Labor Day checkup: How healthy is the local job market?

Region is 37,700 jobs shy of pre-recession peak

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Cincinnati’s job market is on the mend this Labor Day weekend, but talent shortages and continued economic uncertainity hamper a full recovery, expert said.

The Cincinnati economy has regained about half of the 76,000 jobs lost during the recession, according to seasonally adjusted data from the St. Louis Federal Reserve. Total nonfarm employment stood at 1,015,900 in July. That’s up 39,000 from February, 2010, when the local job market hit bottom. But it’s still 37,700 short of the region’s pre-recession peak in January, 2008.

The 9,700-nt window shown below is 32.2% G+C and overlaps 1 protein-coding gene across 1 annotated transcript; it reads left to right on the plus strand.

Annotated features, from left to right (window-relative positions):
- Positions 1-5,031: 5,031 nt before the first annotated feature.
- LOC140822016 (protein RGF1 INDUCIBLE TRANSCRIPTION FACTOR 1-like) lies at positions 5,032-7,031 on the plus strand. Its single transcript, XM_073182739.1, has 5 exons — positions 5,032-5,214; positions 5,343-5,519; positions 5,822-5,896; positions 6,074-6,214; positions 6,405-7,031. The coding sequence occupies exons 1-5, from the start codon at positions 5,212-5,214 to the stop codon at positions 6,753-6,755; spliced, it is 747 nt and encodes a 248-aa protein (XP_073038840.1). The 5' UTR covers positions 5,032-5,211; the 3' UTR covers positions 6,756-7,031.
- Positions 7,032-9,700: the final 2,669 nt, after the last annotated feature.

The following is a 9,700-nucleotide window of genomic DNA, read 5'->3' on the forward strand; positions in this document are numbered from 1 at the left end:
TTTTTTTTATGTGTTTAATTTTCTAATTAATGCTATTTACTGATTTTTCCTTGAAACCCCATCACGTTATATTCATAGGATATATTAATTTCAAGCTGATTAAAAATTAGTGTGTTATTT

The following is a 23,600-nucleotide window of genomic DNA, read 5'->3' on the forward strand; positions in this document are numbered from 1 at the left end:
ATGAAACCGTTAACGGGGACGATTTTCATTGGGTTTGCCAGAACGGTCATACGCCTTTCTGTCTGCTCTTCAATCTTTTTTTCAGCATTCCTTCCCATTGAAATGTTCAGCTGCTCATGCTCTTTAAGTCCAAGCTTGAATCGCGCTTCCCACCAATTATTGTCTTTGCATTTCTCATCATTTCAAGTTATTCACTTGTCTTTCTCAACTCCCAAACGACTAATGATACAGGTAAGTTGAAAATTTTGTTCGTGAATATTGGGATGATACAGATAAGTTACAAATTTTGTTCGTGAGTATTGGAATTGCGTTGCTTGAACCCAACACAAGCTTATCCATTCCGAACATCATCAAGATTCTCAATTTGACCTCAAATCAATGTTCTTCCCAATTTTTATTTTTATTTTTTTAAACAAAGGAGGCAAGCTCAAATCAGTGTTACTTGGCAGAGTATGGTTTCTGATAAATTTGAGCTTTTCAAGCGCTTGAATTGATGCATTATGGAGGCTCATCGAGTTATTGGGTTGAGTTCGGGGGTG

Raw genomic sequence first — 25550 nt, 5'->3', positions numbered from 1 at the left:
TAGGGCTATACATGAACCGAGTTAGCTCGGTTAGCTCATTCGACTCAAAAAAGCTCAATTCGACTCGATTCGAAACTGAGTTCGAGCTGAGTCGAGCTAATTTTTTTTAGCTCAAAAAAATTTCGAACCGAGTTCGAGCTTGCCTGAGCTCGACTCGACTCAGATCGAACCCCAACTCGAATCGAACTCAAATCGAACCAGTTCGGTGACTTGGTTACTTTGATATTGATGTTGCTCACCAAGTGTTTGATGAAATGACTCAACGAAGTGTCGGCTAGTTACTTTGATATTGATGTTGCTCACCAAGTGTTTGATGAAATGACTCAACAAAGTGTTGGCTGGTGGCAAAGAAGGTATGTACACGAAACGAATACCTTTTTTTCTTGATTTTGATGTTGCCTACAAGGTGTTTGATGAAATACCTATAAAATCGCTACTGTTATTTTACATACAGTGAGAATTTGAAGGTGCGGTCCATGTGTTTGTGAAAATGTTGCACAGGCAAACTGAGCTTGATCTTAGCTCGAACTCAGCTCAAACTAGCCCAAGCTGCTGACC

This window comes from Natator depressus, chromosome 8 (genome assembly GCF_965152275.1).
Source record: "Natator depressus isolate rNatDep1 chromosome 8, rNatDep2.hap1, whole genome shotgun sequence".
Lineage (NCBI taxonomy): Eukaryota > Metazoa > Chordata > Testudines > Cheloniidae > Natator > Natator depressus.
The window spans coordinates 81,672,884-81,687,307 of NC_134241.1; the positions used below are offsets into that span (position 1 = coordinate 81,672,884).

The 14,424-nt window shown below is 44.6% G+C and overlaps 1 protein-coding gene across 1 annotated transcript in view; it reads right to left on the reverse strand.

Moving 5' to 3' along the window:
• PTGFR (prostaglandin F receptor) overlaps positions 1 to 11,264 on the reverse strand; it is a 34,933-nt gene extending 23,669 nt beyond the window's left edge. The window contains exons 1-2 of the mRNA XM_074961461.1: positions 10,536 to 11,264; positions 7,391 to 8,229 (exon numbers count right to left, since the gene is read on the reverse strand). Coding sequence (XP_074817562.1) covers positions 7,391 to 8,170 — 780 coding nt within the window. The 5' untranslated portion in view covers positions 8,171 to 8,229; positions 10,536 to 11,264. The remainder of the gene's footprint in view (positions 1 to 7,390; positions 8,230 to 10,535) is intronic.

“It’s fair to say that this has been a particularly slow recovery for the labor market,” said Janet Harrah, senior director of the Center for Economic Analysis and Development at Northern Kentucky University.

The chart below shows growth of Cincinnati job numbers over time in blue; U.S. numbers are in red, according Federal Reserve Economic Data.

On a local and national basis, unemployment rates are falling. Cincinnati’s jobless rate now stands at 7.1 percent, better than Ohio’s rate of 7.3 percent and the national rate of 7.7 percent.

But some economists worry that too many of the jobs now being created are lower-paying, part-time jobs, lacking in benefits.

Still, Harrah said there are reasons for optimism.

“We’ve had 31 months of year over year job gains,” she said. “All of that job growth has occurred in the private sector.”